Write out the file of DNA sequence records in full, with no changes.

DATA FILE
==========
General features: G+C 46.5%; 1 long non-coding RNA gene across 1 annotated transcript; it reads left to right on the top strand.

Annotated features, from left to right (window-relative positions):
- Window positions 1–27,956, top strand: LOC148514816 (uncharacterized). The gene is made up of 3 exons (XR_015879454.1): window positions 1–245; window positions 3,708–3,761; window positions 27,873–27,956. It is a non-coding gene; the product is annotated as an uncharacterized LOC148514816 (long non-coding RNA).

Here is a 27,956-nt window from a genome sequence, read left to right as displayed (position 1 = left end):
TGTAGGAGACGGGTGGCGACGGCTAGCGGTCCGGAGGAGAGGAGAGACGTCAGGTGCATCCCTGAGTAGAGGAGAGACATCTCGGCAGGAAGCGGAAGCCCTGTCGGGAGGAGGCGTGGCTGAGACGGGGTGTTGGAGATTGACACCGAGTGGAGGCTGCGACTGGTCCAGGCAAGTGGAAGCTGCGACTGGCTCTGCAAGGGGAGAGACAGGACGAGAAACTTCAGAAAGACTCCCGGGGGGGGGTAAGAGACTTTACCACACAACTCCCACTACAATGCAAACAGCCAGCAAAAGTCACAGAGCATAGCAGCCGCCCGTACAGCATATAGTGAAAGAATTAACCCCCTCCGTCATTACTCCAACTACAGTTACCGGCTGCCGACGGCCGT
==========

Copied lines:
General features: G+C 46.5%; 1 long non-coding RNA gene across 1 annotated transcript; it reads left to right on the top strand.

Annotated features, from left to right (window-relative positions):
- Window positions 1–27,956, top strand: LOC148514816 (uncharacterized). The gene is made up of 3 exons (XR_015879454.1): window positions 1–245; window positions 3,708–3,761; window positions 27,873–27,956. It is a non-coding gene; the product is annotated as an uncharacterized LOC148514816 (long non-coding RNA).

Here is a 27,956-nt window from a genome sequence, read left to right as displayed (position 1 = left end):
TGTAGGAGACGGGTGGCGACGGCTAGCGGTCCGGAGGAGAGGAGAGACGTCAGGTGCATCCCTGAGTAGAGGAGAGACATCTCGGCAGGAAGCGGAAGCCCTGTCGGGAGGAGGCGTGGCTGAGACGGGGTGTTGGAGATTGACACCGAGTGGAGGCTGCGACTGGTCCAGGCAAGTGGAAGCTGCGACTGGCTCTGCAAGGGGAGAGACAGGACGAGAAACTTCAGAAAGACTCCCGGGGGGGGGTAAGAGACTTTACCACACAACTCCCACTACAATGCAAACAGCCAGCAAAAGTCACAGAGCATAGCAGCCGCCCGTACAGCATATAGTGAAAGAATTAACCCCCTCCGTCATTACTCCAACTACAGTTACCGGCTGCCGACGGCCGT